The Lang Scot's Mile
Until standardisation of weights and measures in the 18th century, a "mile" in Scotland could be a variable distance. Generally a Scottish mile was longer than a mile in England, a fact which was immortalised by Robert Burns in his poem "Tam o' Shanter" - "We think na on the lang Scots miles..."
After the Union of the Parliaments in 1701, the standard English measure began to be introduced in Scotland, gradually replacing the Lang Scots Mile. The Lang Scots Mile Walk was created in 2002 on the seafront of Ayr to commemorate the town's historical links with Burns as well as to encourage healthy exercise. It was estimated that a 10 stone man or woman walking Lang Scots Mile would burn off 115 calories and a 16 stone person, 184 calories.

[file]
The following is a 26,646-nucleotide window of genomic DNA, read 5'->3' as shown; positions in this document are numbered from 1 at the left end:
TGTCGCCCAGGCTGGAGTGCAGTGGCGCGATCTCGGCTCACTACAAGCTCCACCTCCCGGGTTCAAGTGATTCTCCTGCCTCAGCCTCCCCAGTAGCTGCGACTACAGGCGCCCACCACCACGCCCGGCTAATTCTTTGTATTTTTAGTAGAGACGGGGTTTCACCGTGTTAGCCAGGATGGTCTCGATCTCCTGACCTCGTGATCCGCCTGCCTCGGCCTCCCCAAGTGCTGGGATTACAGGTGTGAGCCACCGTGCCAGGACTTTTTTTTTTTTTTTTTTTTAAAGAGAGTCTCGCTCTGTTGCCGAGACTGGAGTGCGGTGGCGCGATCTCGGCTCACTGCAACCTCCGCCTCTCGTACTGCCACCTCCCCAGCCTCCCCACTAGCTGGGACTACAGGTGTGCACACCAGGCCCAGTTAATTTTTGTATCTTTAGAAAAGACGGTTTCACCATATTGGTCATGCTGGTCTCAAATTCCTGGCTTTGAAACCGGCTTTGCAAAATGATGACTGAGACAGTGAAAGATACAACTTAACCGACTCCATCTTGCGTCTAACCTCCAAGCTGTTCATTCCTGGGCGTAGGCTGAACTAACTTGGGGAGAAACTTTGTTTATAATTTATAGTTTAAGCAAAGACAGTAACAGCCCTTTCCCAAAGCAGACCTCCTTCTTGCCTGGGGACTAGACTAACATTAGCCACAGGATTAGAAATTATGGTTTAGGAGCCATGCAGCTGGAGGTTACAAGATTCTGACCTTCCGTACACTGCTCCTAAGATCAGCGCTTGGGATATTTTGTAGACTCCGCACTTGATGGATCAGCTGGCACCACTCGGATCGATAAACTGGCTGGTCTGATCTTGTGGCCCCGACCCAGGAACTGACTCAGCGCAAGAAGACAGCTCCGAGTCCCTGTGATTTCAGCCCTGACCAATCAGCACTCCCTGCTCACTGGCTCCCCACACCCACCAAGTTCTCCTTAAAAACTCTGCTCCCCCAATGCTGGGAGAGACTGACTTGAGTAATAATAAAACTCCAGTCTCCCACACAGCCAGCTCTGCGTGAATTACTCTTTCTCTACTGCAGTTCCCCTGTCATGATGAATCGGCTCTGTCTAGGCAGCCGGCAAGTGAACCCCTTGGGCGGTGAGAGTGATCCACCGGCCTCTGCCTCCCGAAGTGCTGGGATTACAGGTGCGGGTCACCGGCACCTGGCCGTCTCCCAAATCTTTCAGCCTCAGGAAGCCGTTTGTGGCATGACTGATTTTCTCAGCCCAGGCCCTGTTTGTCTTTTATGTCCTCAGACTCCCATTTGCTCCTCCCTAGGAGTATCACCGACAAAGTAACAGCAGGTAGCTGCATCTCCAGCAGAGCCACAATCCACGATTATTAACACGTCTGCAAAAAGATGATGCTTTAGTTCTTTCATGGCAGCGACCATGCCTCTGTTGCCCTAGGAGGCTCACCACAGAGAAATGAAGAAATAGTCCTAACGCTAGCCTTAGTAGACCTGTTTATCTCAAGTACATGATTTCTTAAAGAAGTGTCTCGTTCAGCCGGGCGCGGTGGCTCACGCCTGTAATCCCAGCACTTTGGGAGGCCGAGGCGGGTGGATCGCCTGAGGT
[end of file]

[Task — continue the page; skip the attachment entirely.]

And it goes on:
The "Measured Scots Mile" is situated between two car parks at Miller's Folly on Cromwell's Fort to Blackburn Car Park. The route is totally flat and suitable for wheelchairs with superb views over the Firth of Clyde to Arran, Kintyre and the Cumbraes. There is a children's play park halfway along the path.